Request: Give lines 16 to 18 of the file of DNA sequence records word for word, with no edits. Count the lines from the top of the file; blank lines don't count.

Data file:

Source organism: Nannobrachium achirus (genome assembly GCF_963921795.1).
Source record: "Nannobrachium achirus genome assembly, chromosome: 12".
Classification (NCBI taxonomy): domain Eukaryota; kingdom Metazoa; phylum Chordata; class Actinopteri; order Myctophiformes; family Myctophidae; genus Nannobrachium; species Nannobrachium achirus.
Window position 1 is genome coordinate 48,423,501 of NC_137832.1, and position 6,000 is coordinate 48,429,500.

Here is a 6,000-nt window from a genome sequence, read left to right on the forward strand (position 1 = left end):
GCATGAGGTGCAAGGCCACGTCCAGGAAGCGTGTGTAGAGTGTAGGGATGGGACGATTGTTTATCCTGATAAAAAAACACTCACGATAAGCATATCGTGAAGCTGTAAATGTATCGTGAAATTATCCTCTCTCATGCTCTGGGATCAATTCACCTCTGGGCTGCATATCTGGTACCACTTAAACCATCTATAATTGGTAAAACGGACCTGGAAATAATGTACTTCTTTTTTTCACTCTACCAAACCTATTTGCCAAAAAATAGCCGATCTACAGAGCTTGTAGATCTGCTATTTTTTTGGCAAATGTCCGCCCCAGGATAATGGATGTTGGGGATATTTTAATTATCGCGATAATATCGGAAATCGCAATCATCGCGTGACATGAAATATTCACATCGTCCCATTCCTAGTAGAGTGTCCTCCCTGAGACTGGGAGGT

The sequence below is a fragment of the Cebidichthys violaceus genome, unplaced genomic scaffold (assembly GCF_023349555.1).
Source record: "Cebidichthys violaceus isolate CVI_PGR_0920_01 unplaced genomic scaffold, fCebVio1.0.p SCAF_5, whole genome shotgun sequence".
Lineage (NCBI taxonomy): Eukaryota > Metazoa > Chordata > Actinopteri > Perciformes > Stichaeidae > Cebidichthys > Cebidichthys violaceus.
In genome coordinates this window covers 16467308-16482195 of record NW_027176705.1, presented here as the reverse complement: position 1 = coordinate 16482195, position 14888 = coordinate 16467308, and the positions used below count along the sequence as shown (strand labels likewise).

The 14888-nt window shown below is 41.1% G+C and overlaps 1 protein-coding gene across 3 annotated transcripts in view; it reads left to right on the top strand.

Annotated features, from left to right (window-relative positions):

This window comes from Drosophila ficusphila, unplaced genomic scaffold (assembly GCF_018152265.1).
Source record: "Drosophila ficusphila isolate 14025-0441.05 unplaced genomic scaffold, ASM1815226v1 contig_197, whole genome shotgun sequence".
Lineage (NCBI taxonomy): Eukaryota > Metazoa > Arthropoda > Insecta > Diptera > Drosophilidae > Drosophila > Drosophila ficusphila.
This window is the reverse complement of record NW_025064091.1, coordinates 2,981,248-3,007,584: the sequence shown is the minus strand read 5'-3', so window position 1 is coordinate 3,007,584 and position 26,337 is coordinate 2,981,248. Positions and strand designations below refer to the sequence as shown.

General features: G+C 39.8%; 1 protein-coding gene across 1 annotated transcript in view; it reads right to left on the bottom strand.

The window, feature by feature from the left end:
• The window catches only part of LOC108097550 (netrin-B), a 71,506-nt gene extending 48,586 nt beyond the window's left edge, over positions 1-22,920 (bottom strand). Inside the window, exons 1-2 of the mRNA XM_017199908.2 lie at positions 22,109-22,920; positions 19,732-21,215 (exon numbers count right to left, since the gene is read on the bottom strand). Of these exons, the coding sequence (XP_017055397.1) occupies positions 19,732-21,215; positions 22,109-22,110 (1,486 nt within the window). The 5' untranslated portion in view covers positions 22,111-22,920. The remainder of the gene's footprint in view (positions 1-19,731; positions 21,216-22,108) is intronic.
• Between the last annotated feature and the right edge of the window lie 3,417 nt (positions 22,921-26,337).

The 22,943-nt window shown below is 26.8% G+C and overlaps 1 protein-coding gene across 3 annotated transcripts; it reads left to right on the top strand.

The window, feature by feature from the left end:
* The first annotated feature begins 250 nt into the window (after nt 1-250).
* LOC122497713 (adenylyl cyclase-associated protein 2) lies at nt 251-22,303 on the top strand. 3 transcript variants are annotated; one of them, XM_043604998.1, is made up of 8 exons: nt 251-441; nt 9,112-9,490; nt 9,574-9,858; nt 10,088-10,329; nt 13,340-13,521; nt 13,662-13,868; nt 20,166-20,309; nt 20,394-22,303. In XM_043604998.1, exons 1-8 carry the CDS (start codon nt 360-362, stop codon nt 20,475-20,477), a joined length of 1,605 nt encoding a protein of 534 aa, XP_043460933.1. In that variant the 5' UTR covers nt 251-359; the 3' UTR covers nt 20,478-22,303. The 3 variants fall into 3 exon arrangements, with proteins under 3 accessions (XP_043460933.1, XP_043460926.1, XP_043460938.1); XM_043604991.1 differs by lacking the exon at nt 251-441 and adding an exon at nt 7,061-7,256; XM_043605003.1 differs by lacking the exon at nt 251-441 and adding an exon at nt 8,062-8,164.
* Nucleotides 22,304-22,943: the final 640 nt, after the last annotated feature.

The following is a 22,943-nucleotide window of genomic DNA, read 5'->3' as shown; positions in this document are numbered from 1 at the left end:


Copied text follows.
This window is the reverse complement of record NW_025064091.1, coordinates 2,981,248-3,007,584: the sequence shown is the minus strand read 5'-3', so window position 1 is coordinate 3,007,584 and position 26,337 is coordinate 2,981,248. Positions and strand designations below refer to the sequence as shown.

General features: G+C 39.8%; 1 protein-coding gene across 1 annotated transcript in view; it reads right to left on the bottom strand.

The window, feature by feature from the left end: